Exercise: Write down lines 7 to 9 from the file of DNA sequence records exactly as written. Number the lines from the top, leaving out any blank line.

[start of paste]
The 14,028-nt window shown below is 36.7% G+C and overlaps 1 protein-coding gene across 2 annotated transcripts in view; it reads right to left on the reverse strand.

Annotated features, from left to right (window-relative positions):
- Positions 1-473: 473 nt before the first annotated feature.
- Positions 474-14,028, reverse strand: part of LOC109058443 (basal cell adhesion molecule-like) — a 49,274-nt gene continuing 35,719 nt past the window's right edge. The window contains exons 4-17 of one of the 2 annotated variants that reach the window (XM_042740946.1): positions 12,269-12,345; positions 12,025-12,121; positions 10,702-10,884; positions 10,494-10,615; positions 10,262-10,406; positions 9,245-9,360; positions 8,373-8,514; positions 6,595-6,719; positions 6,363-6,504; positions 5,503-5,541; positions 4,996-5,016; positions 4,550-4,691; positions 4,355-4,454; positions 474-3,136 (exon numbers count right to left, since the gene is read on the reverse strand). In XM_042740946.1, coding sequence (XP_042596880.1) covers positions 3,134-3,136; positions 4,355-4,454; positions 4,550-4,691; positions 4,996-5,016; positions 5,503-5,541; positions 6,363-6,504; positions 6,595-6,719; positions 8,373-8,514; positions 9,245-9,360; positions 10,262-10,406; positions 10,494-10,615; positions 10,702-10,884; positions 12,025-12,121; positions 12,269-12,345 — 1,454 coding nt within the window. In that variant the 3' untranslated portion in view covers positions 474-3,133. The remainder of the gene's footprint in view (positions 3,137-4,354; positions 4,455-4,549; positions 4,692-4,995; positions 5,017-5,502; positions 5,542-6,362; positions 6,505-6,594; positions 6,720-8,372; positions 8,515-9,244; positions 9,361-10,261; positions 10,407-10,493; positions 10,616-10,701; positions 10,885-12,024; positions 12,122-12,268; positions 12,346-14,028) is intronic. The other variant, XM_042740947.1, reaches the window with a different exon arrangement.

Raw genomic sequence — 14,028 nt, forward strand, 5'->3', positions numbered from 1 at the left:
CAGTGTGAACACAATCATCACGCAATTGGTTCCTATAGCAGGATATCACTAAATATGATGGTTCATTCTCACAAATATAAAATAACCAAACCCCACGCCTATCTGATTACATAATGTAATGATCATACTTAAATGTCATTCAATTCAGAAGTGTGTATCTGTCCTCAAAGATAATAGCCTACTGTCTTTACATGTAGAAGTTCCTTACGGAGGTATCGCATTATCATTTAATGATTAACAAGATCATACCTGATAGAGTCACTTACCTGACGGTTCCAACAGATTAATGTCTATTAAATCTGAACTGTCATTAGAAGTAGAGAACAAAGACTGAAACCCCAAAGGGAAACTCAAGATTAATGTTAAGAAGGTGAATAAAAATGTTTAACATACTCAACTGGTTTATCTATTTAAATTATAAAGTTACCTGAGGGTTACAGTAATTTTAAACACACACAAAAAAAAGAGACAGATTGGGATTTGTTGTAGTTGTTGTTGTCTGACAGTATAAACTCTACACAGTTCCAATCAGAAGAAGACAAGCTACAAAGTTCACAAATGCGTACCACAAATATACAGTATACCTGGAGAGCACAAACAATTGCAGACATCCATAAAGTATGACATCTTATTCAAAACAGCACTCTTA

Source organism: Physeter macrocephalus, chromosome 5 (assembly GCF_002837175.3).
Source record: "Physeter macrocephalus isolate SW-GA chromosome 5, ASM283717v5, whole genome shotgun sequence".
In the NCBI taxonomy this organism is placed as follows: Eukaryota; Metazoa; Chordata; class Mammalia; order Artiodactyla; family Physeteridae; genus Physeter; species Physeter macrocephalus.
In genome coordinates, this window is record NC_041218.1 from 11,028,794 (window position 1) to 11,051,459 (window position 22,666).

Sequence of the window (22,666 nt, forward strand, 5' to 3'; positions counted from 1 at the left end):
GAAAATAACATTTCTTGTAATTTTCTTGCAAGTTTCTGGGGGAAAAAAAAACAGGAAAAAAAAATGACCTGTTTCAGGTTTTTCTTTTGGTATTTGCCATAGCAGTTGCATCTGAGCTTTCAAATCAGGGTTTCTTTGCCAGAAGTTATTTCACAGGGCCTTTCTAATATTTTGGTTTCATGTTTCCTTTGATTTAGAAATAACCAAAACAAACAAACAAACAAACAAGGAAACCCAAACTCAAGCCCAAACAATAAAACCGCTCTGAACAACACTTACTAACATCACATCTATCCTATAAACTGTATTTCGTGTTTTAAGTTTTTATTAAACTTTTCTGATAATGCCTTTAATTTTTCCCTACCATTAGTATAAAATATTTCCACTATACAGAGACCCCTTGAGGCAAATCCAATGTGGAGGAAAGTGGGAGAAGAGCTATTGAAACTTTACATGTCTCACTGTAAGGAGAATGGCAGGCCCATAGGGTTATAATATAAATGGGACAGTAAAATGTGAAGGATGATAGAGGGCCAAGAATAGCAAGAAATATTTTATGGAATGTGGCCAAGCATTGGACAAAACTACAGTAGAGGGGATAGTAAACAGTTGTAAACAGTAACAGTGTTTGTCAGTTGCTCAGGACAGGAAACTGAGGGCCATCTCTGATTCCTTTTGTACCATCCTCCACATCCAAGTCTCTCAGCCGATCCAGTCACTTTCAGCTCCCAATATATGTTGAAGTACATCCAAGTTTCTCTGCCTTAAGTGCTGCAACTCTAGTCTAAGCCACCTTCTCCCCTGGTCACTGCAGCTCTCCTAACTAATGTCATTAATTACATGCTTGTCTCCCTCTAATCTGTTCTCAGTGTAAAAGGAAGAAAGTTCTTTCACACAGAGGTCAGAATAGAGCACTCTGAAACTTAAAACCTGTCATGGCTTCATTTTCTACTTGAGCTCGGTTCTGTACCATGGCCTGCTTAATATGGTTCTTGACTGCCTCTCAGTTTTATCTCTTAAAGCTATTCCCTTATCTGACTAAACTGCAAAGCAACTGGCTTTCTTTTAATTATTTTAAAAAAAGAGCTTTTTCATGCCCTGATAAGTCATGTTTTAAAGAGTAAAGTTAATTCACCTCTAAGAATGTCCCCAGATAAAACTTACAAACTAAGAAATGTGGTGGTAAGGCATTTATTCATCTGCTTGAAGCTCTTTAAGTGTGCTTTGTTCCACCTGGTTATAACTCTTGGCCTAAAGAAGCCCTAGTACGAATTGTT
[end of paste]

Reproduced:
Source organism: Physeter macrocephalus, chromosome 5 (assembly GCF_002837175.3).
Source record: "Physeter macrocephalus isolate SW-GA chromosome 5, ASM283717v5, whole genome shotgun sequence".
In the NCBI taxonomy this organism is placed as follows: Eukaryota; Metazoa; Chordata; class Mammalia; order Artiodactyla; family Physeteridae; genus Physeter; species Physeter macrocephalus.